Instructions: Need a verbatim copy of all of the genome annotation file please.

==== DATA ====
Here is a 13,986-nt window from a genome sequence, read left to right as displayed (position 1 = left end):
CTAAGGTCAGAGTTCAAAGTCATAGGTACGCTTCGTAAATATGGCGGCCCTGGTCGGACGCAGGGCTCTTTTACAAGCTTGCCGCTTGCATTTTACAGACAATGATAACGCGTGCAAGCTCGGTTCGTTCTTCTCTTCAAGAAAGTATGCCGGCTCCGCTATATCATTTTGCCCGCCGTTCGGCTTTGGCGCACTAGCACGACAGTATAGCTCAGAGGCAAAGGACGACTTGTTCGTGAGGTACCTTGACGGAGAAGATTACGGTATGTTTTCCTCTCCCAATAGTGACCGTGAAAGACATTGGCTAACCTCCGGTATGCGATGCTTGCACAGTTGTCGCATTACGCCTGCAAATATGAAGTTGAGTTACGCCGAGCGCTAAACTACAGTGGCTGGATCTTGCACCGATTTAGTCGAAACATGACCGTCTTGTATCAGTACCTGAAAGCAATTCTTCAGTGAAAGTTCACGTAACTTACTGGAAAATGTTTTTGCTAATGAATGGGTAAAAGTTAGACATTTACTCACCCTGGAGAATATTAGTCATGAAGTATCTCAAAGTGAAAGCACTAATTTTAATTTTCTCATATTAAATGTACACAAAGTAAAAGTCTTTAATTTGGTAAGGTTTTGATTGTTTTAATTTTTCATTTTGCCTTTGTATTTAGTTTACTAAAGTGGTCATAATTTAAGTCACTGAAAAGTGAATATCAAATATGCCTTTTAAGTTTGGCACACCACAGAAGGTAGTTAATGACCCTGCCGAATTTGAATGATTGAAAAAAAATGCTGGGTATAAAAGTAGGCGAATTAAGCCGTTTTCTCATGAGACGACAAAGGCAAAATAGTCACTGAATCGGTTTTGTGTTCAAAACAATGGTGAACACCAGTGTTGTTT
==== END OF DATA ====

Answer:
Here is a 13,986-nt window from a genome sequence, read left to right as displayed (position 1 = left end):
CTAAGGTCAGAGTTCAAAGTCATAGGTACGCTTCGTAAATATGGCGGCCCTGGTCGGACGCAGGGCTCTTTTACAAGCTTGCCGCTTGCATTTTACAGACAATGATAACGCGTGCAAGCTCGGTTCGTTCTTCTCTTCAAGAAAGTATGCCGGCTCCGCTATATCATTTTGCCCGCCGTTCGGCTTTGGCGCACTAGCACGACAGTATAGCTCAGAGGCAAAGGACGACTTGTTCGTGAGGTACCTTGACGGAGAAGATTACGGTATGTTTTCCTCTCCCAATAGTGACCGTGAAAGACATTGGCTAACCTCCGGTATGCGATGCTTGCACAGTTGTCGCATTACGCCTGCAAATATGAAGTTGAGTTACGCCGAGCGCTAAACTACAGTGGCTGGATCTTGCACCGATTTAGTCGAAACATGACCGTCTTGTATCAGTACCTGAAAGCAATTCTTCAGTGAAAGTTCACGTAACTTACTGGAAAATGTTTTTGCTAATGAATGGGTAAAAGTTAGACATTTACTCACCCTGGAGAATATTAGTCATGAAGTATCTCAAAGTGAAAGCACTAATTTTAATTTTCTCATATTAAATGTACACAAAGTAAAAGTCTTTAATTTGGTAAGGTTTTGATTGTTTTAATTTTTCATTTTGCCTTTGTATTTAGTTTACTAAAGTGGTCATAATTTAAGTCACTGAAAAGTGAATATCAAATATGCCTTTTAAGTTTGGCACACCACAGAAGGTAGTTAATGACCCTGCCGAATTTGAATGATTGAAAAAAAATGCTGGGTATAAAAGTAGGCGAATTAAGCCGTTTTCTCATGAGACGACAAAGGCAAAATAGTCACTGAATCGGTTTTGTGTTCAAAACAATGGTGAACACCAGTGTTGTTT